William Shatner Changes Tune on Jeff Bezos’ Blue Origin Space Flight: ‘Felt Like a Funeral’

by Taylor Cunningham
(Photo by Mario Tama/Getty Images)

William Shatner is sharing a new perspective on his trip to space, and it’s far more depressing than we could have imagined.

The former Star Trek actor shot into the great beyond aboard a Blue Origin rocket on October 13, 2021. After, he shared that he was “moved to tears” by what he saw. But he wasn’t sure how to eloquently and effectively put his thoughts or emotions into words.

However, certain comments made people believe he had an overwhelmingly positive experience. But in an excerpt from his new book Boldly Go: Reflections on a Life of Awe and Wonder, obtained by Variety, he sheds a different light on his feelings.

“My trip to space was supposed to be a celebration,” he admited. “Instead, it felt like a funeral.”

When the now 91-year-old William Shatner returned to Earth, he shared that his 15-minute trip to the cosmos was “profound” and “extraordinary.” But those words aren’t necessarily positive, just as he further explained in his writing.

“I saw a cold, dark, black emptiness, he shared. “It was unlike any blackness you can see or feel on Earth. It was deep, enveloping, all-encompassing. I turned back toward the light of home. I could see the curvature of Earth, the beige of the desert, the white of the clouds, and the blue of the sky. It was life. Nurturing, sustaining, life. Mother Earth. Gaia. And I was leaving her.”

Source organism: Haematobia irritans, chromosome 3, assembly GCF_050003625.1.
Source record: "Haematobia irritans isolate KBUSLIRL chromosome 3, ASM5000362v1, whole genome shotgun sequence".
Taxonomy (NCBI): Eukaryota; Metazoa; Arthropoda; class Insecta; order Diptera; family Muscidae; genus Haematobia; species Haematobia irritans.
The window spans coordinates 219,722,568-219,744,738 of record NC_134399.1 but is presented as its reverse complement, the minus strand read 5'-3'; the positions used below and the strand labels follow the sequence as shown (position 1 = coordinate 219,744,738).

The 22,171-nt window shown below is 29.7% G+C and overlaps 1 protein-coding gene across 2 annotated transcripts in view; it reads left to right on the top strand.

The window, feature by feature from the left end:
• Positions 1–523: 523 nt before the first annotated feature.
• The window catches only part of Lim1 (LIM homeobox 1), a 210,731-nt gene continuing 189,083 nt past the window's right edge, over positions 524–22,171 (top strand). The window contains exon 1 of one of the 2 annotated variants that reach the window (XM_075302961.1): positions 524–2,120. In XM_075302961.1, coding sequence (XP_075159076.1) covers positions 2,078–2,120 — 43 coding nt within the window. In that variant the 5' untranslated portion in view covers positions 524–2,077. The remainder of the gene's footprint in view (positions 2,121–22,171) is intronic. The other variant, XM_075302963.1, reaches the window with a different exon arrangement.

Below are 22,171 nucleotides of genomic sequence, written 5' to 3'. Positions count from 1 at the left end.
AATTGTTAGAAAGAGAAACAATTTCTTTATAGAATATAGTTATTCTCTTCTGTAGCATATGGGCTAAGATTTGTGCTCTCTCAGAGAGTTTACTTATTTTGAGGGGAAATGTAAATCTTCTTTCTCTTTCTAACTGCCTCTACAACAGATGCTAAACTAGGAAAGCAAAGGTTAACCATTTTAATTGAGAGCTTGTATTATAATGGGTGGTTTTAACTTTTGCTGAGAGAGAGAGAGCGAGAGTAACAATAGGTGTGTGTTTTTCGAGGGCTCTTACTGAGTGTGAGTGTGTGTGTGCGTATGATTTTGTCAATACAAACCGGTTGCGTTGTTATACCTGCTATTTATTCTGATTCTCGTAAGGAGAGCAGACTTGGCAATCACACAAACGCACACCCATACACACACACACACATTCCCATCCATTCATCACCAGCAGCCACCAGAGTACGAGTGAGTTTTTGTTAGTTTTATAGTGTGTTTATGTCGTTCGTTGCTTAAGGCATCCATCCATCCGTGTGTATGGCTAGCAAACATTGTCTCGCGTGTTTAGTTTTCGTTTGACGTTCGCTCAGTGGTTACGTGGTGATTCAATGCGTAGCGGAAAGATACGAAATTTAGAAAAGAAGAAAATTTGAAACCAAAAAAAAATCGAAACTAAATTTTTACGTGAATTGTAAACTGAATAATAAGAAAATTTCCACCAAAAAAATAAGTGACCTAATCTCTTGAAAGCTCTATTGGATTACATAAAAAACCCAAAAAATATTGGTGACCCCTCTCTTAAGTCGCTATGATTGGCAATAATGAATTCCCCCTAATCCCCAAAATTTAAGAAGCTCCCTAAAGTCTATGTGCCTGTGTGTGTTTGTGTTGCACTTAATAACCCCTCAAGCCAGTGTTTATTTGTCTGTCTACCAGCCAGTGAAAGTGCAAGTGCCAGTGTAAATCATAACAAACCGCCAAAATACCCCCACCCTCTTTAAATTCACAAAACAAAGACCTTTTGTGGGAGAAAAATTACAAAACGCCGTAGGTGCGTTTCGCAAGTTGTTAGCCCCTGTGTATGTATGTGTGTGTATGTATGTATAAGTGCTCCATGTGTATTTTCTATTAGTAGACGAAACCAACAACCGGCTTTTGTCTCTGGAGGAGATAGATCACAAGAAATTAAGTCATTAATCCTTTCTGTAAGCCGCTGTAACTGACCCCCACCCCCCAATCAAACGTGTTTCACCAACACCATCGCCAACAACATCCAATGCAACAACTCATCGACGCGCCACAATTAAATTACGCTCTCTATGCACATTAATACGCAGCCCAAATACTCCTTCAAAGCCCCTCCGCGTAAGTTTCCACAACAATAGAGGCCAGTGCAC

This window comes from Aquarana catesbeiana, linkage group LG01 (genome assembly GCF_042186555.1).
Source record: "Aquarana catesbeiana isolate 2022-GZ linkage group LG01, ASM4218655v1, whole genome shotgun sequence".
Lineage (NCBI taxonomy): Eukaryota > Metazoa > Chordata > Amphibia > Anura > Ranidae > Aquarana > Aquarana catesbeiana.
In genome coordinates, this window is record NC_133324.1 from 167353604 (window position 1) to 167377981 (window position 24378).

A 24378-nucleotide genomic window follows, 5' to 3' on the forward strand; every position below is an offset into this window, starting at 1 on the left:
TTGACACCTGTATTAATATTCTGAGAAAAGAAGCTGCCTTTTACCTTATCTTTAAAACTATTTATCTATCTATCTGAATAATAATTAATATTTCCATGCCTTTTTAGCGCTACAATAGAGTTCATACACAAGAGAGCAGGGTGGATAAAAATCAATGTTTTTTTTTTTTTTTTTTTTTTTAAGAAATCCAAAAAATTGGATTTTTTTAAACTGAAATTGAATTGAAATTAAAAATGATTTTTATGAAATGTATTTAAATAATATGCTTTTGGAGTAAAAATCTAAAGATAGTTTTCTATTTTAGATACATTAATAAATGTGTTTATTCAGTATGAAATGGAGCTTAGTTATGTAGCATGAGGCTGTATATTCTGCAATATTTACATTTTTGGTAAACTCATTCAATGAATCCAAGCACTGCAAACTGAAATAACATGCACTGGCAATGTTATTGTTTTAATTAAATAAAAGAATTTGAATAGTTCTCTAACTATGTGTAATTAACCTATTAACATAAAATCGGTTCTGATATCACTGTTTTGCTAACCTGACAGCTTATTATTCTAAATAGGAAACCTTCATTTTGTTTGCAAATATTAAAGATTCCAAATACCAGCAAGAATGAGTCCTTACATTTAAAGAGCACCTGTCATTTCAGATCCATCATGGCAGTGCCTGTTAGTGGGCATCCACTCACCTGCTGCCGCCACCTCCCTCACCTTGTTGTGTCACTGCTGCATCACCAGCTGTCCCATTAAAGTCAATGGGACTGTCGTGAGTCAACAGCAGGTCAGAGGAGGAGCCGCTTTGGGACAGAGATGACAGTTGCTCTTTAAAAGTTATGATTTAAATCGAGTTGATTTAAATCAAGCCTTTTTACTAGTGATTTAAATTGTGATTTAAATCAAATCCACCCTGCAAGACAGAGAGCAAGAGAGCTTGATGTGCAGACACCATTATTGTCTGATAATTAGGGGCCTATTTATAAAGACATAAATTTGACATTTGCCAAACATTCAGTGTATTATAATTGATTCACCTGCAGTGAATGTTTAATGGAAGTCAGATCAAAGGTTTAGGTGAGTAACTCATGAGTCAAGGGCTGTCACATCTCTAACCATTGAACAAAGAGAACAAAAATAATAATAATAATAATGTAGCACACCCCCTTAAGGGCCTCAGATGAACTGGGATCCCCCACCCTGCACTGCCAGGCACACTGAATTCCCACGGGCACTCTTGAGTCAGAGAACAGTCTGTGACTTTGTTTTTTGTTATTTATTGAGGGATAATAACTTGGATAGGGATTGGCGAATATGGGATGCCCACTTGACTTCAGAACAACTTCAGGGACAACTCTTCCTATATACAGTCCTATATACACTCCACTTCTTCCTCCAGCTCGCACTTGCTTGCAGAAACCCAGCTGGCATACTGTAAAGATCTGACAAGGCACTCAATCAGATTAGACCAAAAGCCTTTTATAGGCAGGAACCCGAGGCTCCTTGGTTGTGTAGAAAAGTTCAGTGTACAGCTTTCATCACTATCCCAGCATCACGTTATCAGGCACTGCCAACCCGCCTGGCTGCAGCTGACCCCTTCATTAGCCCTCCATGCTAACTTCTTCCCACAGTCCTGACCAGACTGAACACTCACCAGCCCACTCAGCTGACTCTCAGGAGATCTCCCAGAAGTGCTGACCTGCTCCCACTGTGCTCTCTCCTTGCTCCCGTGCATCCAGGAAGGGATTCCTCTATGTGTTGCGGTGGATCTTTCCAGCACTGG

William Shatner Suffered From ‘Overview Effect’

Shatner originally thought the adventure would be cathartic, and it would give him a better connection to all living things, a connection he has been searching for for years. And he admitted that Hollywood tricked him into believing that outer space held a sort of healing power.

But it wasn’t until he was safely back on Earth that he felt anything close to joy.

“I discovered that the beauty isn’t out there, it’s down here, with all of us. Leaving that behind made my connection to our tiny planet even more profound,” he continued. “It was among the strongest feelings of grief I have ever encountered. The contrast between the vicious coldness of space and the warm nurturing of Earth below filled me with overwhelming sadness.” 

William Shatner explained what he felt was called “Overview Effect,” a term invented by author Frank White. It’s a common feeling space travelers have that is evoked when they look down on Earth and instantly recognize its “fragility.”

While he didn’t enjoy that feeling, he does believe that if more people experienced it, it would lead to better societies. For him, it “returned a feeling of hope” to his heart. And he wants others to share in that.

“It can change the way we look at the planet but also other things like countries, ethnicities, religions; it can prompt an instant reevaluation of our shared harmony and a shift in focus to all the wonderful things we have in common instead of what makes us different,” Shatner added.

You can read more about William Shatner’s experience in Boldly Go: Reflections on a Life of Awe and Wonder,” which is available in bookstores now.